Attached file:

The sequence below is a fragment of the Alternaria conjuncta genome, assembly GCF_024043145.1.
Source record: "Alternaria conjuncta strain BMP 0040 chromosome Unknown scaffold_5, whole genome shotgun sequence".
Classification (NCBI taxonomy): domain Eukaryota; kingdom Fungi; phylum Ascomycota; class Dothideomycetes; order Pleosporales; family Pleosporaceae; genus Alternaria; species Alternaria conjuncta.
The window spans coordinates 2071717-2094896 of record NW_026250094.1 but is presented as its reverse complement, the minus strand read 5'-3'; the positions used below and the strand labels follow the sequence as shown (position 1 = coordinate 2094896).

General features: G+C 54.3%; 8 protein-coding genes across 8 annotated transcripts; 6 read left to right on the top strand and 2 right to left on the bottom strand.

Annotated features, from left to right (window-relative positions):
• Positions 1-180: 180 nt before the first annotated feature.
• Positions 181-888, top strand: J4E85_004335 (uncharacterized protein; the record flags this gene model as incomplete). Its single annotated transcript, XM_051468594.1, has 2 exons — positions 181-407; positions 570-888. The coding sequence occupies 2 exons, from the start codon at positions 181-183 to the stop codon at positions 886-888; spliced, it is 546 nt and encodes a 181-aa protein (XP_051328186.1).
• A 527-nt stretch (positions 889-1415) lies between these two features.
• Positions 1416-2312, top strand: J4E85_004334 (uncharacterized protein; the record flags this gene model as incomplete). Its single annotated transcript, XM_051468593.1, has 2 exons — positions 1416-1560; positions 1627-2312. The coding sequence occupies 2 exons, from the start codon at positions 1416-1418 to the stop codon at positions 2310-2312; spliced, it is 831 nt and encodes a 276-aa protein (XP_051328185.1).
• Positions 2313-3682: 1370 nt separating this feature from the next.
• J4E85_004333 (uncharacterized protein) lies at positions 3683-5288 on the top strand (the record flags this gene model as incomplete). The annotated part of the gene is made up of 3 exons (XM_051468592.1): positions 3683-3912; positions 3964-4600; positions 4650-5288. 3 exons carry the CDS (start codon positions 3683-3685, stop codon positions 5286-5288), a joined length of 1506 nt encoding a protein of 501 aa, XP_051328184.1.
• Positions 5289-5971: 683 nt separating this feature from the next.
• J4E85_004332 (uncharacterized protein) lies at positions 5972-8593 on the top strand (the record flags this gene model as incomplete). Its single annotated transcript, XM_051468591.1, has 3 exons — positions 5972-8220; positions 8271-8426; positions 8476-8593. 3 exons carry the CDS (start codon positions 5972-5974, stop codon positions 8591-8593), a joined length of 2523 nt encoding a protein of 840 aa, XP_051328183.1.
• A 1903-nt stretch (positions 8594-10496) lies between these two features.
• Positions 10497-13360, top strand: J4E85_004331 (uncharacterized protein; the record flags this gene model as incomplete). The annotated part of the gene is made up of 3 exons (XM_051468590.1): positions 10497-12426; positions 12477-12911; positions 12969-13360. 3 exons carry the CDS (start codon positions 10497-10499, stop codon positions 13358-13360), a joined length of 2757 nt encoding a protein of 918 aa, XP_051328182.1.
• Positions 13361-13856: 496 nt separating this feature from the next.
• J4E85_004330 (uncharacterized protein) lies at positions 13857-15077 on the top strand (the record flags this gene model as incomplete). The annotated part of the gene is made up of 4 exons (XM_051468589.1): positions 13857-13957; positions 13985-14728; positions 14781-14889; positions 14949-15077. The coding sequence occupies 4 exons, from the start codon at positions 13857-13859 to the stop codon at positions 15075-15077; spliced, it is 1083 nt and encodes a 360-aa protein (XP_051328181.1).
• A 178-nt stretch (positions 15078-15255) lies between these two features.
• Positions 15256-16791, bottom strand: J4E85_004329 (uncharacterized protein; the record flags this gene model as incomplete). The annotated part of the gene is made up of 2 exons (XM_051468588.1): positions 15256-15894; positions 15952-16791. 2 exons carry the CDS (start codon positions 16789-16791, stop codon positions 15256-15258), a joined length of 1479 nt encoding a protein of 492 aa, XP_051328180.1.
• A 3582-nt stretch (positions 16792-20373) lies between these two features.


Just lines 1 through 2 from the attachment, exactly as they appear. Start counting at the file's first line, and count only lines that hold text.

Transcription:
The sequence below is a fragment of the Alternaria conjuncta genome, assembly GCF_024043145.1.
Source record: "Alternaria conjuncta strain BMP 0040 chromosome Unknown scaffold_5, whole genome shotgun sequence".